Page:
After Siegfried Wagner's death, the situation at Bayreuth rapidly changed. Friedelind, only 12 at the time, was devastated by the loss, and her sole consolation was the beginning that year of a lifelong friendship with the great conductor Arturo Toscanini, about whom she would later write, "It was as if in the hour of my father's death, heaven sent me another." The aged Cosima Wagner died that same year, and Winifred Wagner found herself thrust into a leadership role in both the family and the Festival. Winifred became ever more intoxicated with the Nazi movement, which was now aspiring to power in Germany, and enjoyed a close relationship with Hitler (unfounded rumors circulated about their imminent marriage). What was certain was that in the early 1930s Hitler was indeed a frequent visitor in the Wagner household, and with Winifred's encouragement he assumed the role of a surrogate father for the Wagner children. After Hitler came to power in 1933, Friedelind would sometimes lunch with the Führer. On these occasions, the bright and intellectually independent teenager sometimes offered her criticisms of Nazi policies, which not surprisingly would enrage Hitler.
By the time she was in her late teens, Friedelind Wagner's personality was fully formed. Years later, she characterized herself in a few words: "I was always stubborn and independent." Like others in her family, she was not only intelligent and artistically inclined but strong-willed as well. Her antipathy toward the Nazis had increased over the years, and she differed with her mother not only over Nazi ideals and policies in general, but in particular over the blatant propaganda uses Hitler and his regime had made of the Wagner Festivals. She was particularly upset when, during the Festivals, the Wagner family villa, Wahnfried, and its grounds were filled with ominous-appearing SS troops and Hitler's personal bodyguard, the Leibstandarte Adolf Hitler. Friedelind not only disagreed with her mother over Nazism, but found Hitler abhorrent, noting: "I had only to listen to Hitler rant and rave to be disgusted and horrified."
On the eve of World War II, Friedelind decided to leave Germany and a family environment in which she could no longer live. Fortunately, she had a place to escape to, Lucerne, Switzerland, where she was given refuge by her two aged aunts who resided at the Triebschen villa that had long since entered into Wagnerian lore as the site of the first performance in 1870 of Richard Wagner's tender serenade for his infant son, the "Siegfried Idyll." In the summer of 1939, only weeks before the outbreak of the bloodiest war in history, Friedelind and her aunts found themselves among a few invited guests for a unique performance of the "Siegfried Idyll" conducted by Arturo Toscanini. Uncertain about whether she could continue to stay in Switzerland, Friedelind was assured of safety when Toscanini arranged with the mayor of Lucerne that she could remain in the country. Some months later, with Europe already engulfed in war, Friedelind was visited by her mother Winifred. Winifred told her daughter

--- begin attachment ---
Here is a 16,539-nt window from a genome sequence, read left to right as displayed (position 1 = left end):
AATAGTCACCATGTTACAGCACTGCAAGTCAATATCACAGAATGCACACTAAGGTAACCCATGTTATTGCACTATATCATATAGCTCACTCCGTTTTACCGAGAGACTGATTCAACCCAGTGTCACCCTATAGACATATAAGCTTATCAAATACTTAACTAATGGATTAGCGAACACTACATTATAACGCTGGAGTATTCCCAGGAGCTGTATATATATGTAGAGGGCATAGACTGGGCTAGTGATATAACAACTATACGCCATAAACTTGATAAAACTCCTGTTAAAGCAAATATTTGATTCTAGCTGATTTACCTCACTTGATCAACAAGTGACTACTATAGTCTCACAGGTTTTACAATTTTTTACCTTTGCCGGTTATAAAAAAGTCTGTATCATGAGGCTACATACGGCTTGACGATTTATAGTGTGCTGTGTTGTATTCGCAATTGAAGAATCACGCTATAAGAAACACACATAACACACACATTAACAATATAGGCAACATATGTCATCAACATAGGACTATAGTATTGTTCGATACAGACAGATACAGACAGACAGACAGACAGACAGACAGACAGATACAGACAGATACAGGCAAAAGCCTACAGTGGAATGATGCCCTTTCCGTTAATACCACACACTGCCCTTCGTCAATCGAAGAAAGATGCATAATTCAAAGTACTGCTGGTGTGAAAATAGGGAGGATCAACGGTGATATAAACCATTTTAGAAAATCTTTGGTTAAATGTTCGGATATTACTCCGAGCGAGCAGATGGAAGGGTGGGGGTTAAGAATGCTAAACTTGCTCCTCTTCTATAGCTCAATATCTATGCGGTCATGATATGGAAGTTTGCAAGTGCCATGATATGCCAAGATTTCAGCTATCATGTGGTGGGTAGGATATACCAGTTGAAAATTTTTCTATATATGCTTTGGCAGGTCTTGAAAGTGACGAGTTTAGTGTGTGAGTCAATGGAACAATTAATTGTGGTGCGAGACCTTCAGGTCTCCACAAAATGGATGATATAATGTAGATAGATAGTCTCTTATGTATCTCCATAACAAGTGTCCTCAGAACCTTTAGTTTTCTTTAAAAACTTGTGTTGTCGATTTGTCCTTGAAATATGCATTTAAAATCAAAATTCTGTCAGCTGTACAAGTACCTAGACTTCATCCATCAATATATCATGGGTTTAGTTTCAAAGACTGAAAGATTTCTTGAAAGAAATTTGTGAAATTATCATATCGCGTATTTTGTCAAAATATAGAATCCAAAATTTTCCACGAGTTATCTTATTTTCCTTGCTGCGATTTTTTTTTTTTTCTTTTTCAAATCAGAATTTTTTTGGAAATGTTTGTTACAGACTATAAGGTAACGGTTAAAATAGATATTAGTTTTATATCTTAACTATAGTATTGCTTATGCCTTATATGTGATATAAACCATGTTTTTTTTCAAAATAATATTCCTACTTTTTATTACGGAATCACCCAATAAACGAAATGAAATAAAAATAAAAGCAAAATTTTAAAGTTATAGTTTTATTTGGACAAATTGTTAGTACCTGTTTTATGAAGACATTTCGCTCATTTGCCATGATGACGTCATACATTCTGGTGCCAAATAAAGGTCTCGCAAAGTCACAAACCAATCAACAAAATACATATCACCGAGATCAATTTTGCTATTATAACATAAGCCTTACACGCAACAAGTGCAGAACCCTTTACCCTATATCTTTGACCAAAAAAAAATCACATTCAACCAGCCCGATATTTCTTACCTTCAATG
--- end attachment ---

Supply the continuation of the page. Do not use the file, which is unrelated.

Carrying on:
that her anti-Nazi views, which were being reported in the European press, were a cause of regret not only to her but to the Führer, particularly because they came from the lips of a descendant of Richard Wagner. Winifred made it clear to Friedelind that henceforth she would have to be silent, or return to Bayreuth. Failing that, she was informed, "If these measures fail, the order will be given. You will be exterminated at the first opportunity."
Sensing that the warnings her mother had personally delivered to her were serious, Friedelind took advantage of an offer from Arthur Beverly Baxter, a British journalist and member of Parliament, to get her admitted to Great Britain on an emergency basis. However, after arriving in London in the spring of 1940, Friedelind was frustrated in her plans to continue her war against the Nazis by making BBC broadcasts to Germany when she was interned with thousands of other anti-Nazis, many of them Jewish refugees, on the Isle of Man. Concerned about the possibility that some of the émigrés might be Nazi spies, a panicky Winston Churchill had decided simply to intern all of them, indicating on a memo that officials should "collar the lot." Released after three months, Friedelind found herself in a London now under relentless aerial attack by Hitler's Luftwaffe. Once again her friend Toscanini came to her rescue, pressuring British officials to let her go to Argentina, which she did in March 1941. Toscanini also was able to use his influence to get a United States entry visa for Friedelind, who arrived in New York from South America at the end of 1941.